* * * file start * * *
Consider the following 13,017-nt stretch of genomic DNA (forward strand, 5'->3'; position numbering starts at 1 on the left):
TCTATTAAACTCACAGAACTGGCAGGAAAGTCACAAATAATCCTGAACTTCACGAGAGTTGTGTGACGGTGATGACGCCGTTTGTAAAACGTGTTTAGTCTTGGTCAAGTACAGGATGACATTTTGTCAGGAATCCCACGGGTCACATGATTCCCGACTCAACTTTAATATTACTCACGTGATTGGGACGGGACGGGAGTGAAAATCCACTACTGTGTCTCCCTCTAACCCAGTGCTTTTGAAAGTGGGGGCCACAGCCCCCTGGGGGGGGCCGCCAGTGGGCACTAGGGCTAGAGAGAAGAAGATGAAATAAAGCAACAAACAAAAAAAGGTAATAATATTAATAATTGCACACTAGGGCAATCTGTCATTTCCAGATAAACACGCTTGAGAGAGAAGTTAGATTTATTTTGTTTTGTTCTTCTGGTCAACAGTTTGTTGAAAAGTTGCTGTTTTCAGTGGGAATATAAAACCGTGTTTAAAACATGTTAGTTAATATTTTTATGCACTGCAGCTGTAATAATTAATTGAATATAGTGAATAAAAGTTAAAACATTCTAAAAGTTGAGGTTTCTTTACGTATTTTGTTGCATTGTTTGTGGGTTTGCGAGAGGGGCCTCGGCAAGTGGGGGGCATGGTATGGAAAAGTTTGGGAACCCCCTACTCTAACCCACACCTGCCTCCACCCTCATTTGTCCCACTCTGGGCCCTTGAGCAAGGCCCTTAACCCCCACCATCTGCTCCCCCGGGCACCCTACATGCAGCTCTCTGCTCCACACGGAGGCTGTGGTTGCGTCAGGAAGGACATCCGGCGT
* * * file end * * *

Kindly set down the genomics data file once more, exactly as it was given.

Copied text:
Consider the following 13,017-nt stretch of genomic DNA (forward strand, 5'->3'; position numbering starts at 1 on the left):
TCTATTAAACTCACAGAACTGGCAGGAAAGTCACAAATAATCCTGAACTTCACGAGAGTTGTGTGACGGTGATGACGCCGTTTGTAAAACGTGTTTAGTCTTGGTCAAGTACAGGATGACATTTTGTCAGGAATCCCACGGGTCACATGATTCCCGACTCAACTTTAATATTACTCACGTGATTGGGACGGGACGGGAGTGAAAATCCACTACTGTGTCTCCCTCTAACCCAGTGCTTTTGAAAGTGGGGGCCACAGCCCCCTGGGGGGGGCCGCCAGTGGGCACTAGGGCTAGAGAGAAGAAGATGAAATAAAGCAACAAACAAAAAAAGGTAATAATATTAATAATTGCACACTAGGGCAATCTGTCATTTCCAGATAAACACGCTTGAGAGAGAAGTTAGATTTATTTTGTTTTGTTCTTCTGGTCAACAGTTTGTTGAAAAGTTGCTGTTTTCAGTGGGAATATAAAACCGTGTTTAAAACATGTTAGTTAATATTTTTATGCACTGCAGCTGTAATAATTAATTGAATATAGTGAATAAAAGTTAAAACATTCTAAAAGTTGAGGTTTCTTTACGTATTTTGTTGCATTGTTTGTGGGTTTGCGAGAGGGGCCTCGGCAAGTGGGGGGCATGGTATGGAAAAGTTTGGGAACCCCCTACTCTAACCCACACCTGCCTCCACCCTCATTTGTCCCACTCTGGGCCCTTGAGCAAGGCCCTTAACCCCCACCATCTGCTCCCCCGGGCACCCTACATGCAGCTCTCTGCTCCACACGGAGGCTGTGGTTGCGTCAGGAAGGACATCCGGCGT